It was inevitable that the day would come when Brant would have to leave Minnesota to advance his career. There just aren’t enough good sparring partners in this neck of the woods. Several years ago, it became his habit to apply the finishing touches to his training for a particular fight at Derrick James’ gym in Dallas. (This is a hot barn in case you haven’t noticed. James also trains Jermell Charlo and Errol Spence Jr.; Brant has sparred with both). Brant and his girlfriend recently purchased a home in the Dallas area.

When we last googled Rob Brant, we found him in Copenhagen where he was practicing his craft at the gym founded and still owned by German boxing behemoth Team Sauerland, one of the driving forces behind the World Boxing Super Series. Several good super middleweights train here, most notably former WBA and WBC 168-pound kingpin Mikkel Kessler whose planned fall comeback was pushed back when it was discovered that he had contracted Lyme disease and 168-pound hopeful Patrick Nielsen (29-2 after losing a crossroads fight to John Ryder last week). Nielsen is a southpaw, as is Juergen Braehmer.

Brant should feel at home in Copenhagen. Most native-born Danes are fluent in English and the gym has a strong American flavor. The head trainer, Joey Gamache, briefly a 130- and 135-pound world titlist, hails from Lewiston, Maine. Assisting him is old salt Jimmy Montoya, a jack-of-all-trades who was a fixture on the West Coast boxing scene in the 1970s and ‘80s.

JUERGEN BRAEHMER

Juergen Braehmer, who turned 39 this month, has fought exclusively in Germany which will certainly cost him if his name ever appears on the ballot for the International Boxing Hall of Fame. However, he needs no introduction to fight fans in Europe. He won the WBA light heavyweight title in 2013 and made six successful defenses before losing the belt to Nathan Cleverly in his last start. Perhaps his best showing during his title reign came against Pawel Glazewski who he eliminated in 55 seconds with a body punch.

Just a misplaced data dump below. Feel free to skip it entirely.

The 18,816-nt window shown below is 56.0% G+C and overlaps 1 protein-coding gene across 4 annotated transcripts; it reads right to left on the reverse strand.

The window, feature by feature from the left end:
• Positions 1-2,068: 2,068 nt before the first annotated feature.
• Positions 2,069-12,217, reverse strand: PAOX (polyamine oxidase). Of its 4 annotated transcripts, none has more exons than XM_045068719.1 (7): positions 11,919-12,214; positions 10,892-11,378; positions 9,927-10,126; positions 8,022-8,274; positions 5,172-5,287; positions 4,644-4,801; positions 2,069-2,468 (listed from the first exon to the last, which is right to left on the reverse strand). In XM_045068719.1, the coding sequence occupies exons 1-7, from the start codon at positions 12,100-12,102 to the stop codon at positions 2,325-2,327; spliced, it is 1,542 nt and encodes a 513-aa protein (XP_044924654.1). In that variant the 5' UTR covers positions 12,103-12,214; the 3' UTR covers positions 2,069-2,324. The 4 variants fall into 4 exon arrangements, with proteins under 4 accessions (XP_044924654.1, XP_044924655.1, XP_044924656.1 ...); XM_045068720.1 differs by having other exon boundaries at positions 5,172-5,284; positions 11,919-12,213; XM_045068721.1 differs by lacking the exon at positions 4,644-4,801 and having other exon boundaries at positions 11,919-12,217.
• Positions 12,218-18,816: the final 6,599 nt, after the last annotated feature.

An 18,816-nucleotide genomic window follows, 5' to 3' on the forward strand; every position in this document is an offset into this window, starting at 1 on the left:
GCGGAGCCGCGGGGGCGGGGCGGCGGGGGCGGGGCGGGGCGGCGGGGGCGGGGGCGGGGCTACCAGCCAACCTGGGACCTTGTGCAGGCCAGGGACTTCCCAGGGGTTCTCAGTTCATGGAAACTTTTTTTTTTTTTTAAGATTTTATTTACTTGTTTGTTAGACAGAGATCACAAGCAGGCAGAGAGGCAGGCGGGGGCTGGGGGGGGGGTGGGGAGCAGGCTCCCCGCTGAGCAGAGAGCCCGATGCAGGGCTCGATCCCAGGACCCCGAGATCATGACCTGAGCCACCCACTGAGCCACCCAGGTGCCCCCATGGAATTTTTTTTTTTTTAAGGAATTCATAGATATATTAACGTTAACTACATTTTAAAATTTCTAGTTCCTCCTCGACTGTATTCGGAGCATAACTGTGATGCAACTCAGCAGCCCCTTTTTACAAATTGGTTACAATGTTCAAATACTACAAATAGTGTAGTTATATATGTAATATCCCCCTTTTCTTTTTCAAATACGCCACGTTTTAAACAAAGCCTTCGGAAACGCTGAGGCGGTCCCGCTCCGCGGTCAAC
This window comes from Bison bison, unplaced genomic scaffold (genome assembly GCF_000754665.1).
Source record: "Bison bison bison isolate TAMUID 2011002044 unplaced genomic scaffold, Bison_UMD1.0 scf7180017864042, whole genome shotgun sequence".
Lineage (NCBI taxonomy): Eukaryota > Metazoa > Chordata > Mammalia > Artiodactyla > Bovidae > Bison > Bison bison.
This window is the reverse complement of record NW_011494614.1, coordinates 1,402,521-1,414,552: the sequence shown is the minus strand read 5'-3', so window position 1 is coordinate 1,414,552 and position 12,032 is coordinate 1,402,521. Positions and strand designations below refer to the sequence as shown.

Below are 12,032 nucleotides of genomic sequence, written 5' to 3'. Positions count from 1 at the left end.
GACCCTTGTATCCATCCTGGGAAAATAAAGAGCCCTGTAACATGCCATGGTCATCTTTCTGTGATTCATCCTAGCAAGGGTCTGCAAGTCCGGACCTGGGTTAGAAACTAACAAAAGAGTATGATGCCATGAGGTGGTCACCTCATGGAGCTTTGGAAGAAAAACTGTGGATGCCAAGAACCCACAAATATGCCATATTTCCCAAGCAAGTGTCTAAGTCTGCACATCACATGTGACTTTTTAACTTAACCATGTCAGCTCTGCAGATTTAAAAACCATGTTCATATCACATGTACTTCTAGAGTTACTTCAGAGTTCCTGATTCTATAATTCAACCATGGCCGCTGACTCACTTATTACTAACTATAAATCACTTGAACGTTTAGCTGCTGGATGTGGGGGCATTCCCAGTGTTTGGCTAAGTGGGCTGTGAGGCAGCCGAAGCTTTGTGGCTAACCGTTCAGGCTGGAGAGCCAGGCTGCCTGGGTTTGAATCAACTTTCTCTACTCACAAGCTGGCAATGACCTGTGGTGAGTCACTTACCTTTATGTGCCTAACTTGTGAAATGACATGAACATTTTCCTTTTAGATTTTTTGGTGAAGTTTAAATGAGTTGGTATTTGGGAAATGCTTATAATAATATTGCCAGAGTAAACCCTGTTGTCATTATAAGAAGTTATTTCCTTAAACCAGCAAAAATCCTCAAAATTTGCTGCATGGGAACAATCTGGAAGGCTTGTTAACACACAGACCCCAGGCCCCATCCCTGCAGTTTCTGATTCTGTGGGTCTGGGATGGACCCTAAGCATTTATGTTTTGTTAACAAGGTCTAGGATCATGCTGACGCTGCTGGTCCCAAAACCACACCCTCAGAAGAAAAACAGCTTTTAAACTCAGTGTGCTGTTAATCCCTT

Braehmer avenged his first loss, a narrow setback in 2006 at the hands of countryman Mario Veit. His other defeats were on points to Argentina’s Hugo Hernan Garay in his first stab at a world title and to the aforementioned Cleverly in a fight he was winning on all three scorecards when he was forced to withdraw after six rounds with a dislocated elbow. He has been inactive since that bout in October of last year.

There’s a huge gap in experience between Braehmer and Brant. The German has answered the bell for 291 rounds; Brant only 75. In his last four starts, Brant answered the bell for only nine rounds. It would also seem to matter greatly that the fight is in Braehmer’s hometown. If it goes the distance, as it likely will, it seems inevitable that at least one of the judges will score the bout with his ears.

Nonetheless, we favor the young lion in a fight that has the classic look of a changing of the guard. Braehmer began his career as a super middleweight but last fought at 168 in 2007. It’s virtually unprecedented for a man of his age to move down a weight class to a weight he last carried a decade ago. Brant is moving up in weight, but he fought at 178 as an amateur and the additional pounds may actually benefit him. Plus he’s quicker and Braehmer’s reflexes have undoubtedly dulled.

Juergen Braehmer has had a long association with Sauerland. We have a nagging suspicion that the powerful promotional entity put Braehmer in this tournament not because they had any expectation that he could win, but as a parting gift to an old friend. We’ll find out on Oct. 27.